Drugs: they’re everywhere. Not just rock concerts, not just in dark alleyway exchanges, not just in that abandoned house that’s currently hosting an electronic dance music raver and not even just in Cities and Towns the world over. No, drugs are everywhere, and one of the most powerful ones out there is readily available (legal) for purchase at every watering hole and convenience store you come across.
You’ve surely deduced that what I’m getting at is the overwhelmingly powerful drug that is caffeine. Yes, caffeine is that legal drug that swoops into your head, picks up your brain, spins it on its finger like a basketball then shoots your brain in a high arcing three-pointer resulting in a glorious swish, but immediately culminates in a less than desirable crash to the floor.
Sports metaphors aside, caffeine is highly addictive and serves your body up to the highest of highs and the lowest of lows. People all around you are on caffeine during most hours of the day. Look to your left. Look to your right. Look in the mirror. You’ve probably encountered someone on caffeine by doing so, if not 100% of the faces you saw.
Caffeine is typically associated with that of coffee drinkers. The grumpy-faced percentage of the population who are too sleepy to function until they’ve gotten their fix and just as grumpy after they’ve spent most of their working hours rushing off to the toilet.
This is true, but what about the other half of caffeine consumers in the marketplace, that of soft drink drinkers? Those whose beverage of choice comes in a cup labeled small, but is often enough liquid to quench the thirst of entire villages (well, quenching is a loose term here). These may be some of the biggest druggies there are out there in terms of intake.
What happens when you stack these two different caffeine fiends up against one another? What is the difference between an incessant coffee drinker and a soda connoisseur? That and more will be dissected on this installment of:
“So-and-So vs. Such-and-Such: Judging Your Daily Habits”
Let’s first start with coffee, something I have a particularly vast knowledge of. Not because I’m a snob who prefers different blends, or because I own a French press (I don’t) or anything like that. I have a vast knowledge of coffee because I drink it everyday, and set up my office around it on a recurring basis.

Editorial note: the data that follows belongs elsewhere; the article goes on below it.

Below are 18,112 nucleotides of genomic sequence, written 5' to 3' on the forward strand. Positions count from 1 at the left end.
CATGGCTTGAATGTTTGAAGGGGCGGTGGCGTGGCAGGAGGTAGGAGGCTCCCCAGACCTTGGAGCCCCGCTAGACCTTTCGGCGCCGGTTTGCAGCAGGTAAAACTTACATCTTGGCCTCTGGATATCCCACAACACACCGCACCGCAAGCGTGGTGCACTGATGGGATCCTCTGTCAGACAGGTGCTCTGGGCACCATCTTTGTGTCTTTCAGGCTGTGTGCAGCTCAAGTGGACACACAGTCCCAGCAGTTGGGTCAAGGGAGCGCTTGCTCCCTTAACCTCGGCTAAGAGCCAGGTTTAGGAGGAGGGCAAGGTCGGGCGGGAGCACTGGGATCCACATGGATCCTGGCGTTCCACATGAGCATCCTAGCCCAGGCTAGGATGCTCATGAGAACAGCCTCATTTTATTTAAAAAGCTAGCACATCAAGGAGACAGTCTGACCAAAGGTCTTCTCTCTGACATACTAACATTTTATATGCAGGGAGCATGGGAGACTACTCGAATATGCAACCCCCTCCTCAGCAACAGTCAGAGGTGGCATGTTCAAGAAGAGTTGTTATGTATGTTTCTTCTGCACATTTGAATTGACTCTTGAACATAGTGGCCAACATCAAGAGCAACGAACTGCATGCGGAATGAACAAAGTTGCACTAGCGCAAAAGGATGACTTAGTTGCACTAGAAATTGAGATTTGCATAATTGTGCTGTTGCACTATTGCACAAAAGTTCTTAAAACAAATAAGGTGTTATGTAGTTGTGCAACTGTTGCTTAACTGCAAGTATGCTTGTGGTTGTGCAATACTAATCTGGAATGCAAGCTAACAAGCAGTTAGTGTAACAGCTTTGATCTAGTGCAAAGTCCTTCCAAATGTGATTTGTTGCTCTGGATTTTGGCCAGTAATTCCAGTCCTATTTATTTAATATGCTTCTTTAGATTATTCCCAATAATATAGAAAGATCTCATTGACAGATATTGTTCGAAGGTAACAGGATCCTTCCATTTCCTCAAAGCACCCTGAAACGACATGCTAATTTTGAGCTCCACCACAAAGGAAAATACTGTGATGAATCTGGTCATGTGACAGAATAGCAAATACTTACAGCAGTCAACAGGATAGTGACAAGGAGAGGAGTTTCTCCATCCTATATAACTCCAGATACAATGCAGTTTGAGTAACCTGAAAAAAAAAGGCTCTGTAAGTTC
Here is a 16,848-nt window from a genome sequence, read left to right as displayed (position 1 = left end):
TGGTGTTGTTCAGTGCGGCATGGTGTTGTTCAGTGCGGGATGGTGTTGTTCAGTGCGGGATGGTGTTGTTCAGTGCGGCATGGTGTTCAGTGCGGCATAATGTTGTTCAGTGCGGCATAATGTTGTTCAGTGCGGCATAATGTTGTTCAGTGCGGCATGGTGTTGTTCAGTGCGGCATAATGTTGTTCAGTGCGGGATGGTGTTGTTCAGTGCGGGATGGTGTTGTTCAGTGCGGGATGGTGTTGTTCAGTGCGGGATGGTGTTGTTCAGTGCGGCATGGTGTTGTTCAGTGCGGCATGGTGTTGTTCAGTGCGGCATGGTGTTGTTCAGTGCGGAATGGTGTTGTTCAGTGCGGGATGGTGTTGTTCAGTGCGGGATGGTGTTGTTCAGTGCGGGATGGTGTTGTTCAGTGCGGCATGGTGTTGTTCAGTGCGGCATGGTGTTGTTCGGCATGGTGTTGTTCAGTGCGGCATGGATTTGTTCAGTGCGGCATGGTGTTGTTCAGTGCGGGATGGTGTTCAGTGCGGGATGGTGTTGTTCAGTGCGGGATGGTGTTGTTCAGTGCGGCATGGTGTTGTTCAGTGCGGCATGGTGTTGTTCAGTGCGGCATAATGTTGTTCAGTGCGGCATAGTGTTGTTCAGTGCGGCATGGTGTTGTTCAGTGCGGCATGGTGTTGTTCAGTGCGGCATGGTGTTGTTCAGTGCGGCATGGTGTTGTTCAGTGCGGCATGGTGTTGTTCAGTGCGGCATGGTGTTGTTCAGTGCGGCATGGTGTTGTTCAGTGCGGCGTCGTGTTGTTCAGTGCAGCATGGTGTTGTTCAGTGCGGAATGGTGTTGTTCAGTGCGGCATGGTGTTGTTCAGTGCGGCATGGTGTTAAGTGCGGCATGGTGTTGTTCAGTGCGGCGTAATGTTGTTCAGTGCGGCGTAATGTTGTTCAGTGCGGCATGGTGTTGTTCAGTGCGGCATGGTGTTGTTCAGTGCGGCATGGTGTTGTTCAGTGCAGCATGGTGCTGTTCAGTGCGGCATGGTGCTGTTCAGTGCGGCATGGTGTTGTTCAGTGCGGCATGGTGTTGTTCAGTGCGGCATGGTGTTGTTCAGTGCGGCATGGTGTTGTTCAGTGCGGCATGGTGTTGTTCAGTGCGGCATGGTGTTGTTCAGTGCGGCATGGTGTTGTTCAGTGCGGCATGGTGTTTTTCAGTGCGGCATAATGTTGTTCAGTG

“Coffee is the caffeine channel for channeling motivation.”
There’s a reason all places of business have an area designated to the coffee pot. There’s a reason so many quote unquote creatives flock to coffee shops to perfect their masterpieces before revealing them to the world (and it’s not just for the free WiFi). There’s a reason that so many people have coffee of a morning.
If your caffeine vice is adhered to through the drinking of coffee it’s clear the type of person you are is one that prefers autonomy, but is also coincidentally imprisoned by your own routines. You don’t want to do anything until you’ve had your coffee, not even the thing you love most. You’re completely motivated by whatever it is that you do, but you also need a boost from an invisible source to get you there.
If you take a peak into the minds of the coffee shop inhabitants, you’ll probably find they’re working on a screenplay or getting started on that novel (finally), but first they need a refresher of that coffee. Do the same in an office setting, and you might find an accountant thinking to themselves, “These spreadsheets are mind-numbing, but I can express them thanks to this espresso!”
Coffee drinkers, no matter what field of work they are in, can be considered that of “functioning-drug addicts.” You’ve heard terms like this throw around such as “functioning-alcoholics.” That guy is a drunk, but he blends into society somehow. You know, that sort of thing? *nervous gulps* When it comes to coffee drinkers, that’s exactly what you’re experiencing with their (legal) drug addiction.
“Soft drink, drinkers are just the opposite: running around with reckless abandonment in their caffeinated state.”
When it comes to people who turn to Pop for their caffeine surge (a reference to the sludge that was once a popular pop), you’re not looking at the working class person who just needs a little hit to the central nervous system to feel alive again. You’re encountering a person who took one hit, then thought, “That was good, but I think I could be higher and still do this thing called life.”
You’re looking at person who’s probably ingesting drugs alongside at minimum two meals a day, as well as for a snack and to trick themselves into thinking they’re quenching their thirst, when in fact all they’re doing is making themselves crave more.
Those who use fizzy drinks as their caffeine injector wake up with a headache until they have that first bump of the day, but see no problem with it. Their eyes are most likely wide-open (seriously, wide-the-fuck open) at all hours of the day, until it’s time for bed. They may even sleep with their eyes open.
A person who prefers to get caffeine from pop rather than coffee is in an all out addictive state walking among the rest of us wondering how close the nearest convenience store or concession stand is while trying to figure out the proper ice to soda ratio: a delusion of dilution proportions.
“Those who turn to both coffee and pop for a caffeine kick throughout the day can be spotted by their eyebrows being atop their forehead.”
These people should be avoided at all costs. Talking fast enough that you cannot understand what they’re thinking, these people look as if they’ve just seen a ghost with their eyebrows serving as bar graph-like measurements of just how much caffeine they’ve taken in.